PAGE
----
The Lang Ayre by Tom Morton

Photo by Snappybex on FlickrMy favourite place is a secret. And I'm not even sure I can get there anymore, as it involves a somewhat dangerous scramble down a great gouge in a cliff, carved out of crumbly granite over millennia. And these days I'm too creaky and too feart to try it. Maybe. But oh, when you get there, to this perfectly formed shingle beach with its press-gang caves, the echoing face of the rock above you lending a weird resonance to every crunching, shushing step you take...it's magical.

So maybe I'll tell you about my second favourite place, which is pretty much like the secret one, only not. Secret, that is. It's the Lang Ayre in the Northmavine area of Shetland, which is, in fact, near where I live. And not far away from the idyll I've already described.

The Lang Ayre (long beach) is the best beach in Scotland. But it's a connoisseur's strand. It's coarse red granite shingle, for a start, so sandcastles. It's extremely, well, long. A mile, in fact.

It's only accessible via a steep gully at Kettligill Head (easier getting back up than down)and, on my last visit, I took two and a half hours to walk there from the car park at the old NATO station on Collafirth Hill. An hour there (probably could have spent longer) and two hours back. If you're thinking of going, it's worth taking a tent and camping, as you can walk on next day to Uyea Isle, another of Shetland's great geological wonders. There's a good track from Uyea to North Roe, and from there you can phone somebody in tears and plead for a lift back to points south. Or hitch.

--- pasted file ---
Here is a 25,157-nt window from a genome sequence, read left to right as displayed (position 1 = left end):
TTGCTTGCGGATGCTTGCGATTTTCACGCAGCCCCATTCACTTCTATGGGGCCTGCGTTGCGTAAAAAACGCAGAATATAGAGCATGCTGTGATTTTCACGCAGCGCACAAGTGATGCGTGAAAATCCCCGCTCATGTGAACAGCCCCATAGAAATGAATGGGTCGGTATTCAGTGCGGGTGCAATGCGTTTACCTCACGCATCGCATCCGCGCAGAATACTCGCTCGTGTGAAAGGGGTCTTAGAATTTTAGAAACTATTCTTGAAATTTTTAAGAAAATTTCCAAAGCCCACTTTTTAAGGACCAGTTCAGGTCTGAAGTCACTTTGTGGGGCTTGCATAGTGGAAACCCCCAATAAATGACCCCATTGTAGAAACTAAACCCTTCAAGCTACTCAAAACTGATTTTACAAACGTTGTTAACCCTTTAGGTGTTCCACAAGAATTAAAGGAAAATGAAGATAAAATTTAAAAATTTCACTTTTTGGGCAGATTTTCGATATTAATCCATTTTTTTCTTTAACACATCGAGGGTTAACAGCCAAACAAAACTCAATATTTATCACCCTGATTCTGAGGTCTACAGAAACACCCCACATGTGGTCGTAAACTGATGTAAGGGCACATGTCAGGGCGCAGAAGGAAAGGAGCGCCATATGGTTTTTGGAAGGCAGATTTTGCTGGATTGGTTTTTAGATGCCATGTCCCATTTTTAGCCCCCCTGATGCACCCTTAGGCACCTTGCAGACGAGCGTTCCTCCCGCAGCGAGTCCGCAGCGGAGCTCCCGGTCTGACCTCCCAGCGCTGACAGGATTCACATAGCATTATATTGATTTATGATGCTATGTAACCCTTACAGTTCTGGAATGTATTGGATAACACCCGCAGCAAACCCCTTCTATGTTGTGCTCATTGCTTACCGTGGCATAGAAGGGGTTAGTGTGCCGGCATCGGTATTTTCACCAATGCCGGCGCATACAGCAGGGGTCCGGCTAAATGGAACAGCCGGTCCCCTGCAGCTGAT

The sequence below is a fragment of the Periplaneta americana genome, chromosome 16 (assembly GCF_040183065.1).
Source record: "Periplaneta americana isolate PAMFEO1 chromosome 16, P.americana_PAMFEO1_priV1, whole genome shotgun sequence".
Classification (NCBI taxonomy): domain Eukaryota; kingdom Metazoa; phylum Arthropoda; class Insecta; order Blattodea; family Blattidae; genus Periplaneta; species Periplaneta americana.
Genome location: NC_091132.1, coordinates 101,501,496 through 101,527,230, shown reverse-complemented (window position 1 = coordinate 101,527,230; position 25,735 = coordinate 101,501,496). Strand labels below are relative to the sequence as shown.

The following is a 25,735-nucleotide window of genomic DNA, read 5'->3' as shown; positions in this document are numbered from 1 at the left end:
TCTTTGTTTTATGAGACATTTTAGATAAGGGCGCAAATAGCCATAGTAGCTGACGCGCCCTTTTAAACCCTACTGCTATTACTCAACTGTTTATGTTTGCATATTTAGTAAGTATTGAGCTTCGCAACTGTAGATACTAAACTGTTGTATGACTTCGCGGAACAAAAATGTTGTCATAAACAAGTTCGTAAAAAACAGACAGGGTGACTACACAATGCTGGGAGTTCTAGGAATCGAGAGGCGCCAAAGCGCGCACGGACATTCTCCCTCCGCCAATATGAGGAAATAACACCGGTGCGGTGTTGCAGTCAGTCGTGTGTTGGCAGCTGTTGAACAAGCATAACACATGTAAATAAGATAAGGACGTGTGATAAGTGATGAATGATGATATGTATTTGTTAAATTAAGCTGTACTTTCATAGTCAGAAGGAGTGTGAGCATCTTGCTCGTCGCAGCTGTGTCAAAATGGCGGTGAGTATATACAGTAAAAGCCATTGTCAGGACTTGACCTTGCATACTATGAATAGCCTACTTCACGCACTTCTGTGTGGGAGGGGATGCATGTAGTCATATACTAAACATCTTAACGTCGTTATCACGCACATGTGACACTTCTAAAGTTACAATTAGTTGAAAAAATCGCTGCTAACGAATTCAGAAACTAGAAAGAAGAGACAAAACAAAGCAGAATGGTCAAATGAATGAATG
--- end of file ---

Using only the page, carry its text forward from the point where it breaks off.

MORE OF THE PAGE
Shetland's many advantages over the West Highlands include fewer people, no clegs, insignificant midges and no snakes. We do, though, have those marauding pirates of the sky known as bonxies, or great skuas, and the moorland above the Lang Ayre is particularly prone to those pirates of sky . There are horrendous tales of them burying their beaks in human heads, but that's just a myth. Isn't it?

Shetland Birdman supreme Martin Heubeck told me that they very rarely hit you, and then only by accident, but bonxie attack (all you hear is the swoosh of their wings) can be terrifying if you're not used to it. A few years ago an elderly tourist was found dead of a heart attack in the middle of a bonxie colony. Very Hitchcockian.

Now that you've read about Tom's favourite place in Scotland, write about your own favourite place - and share it with the world.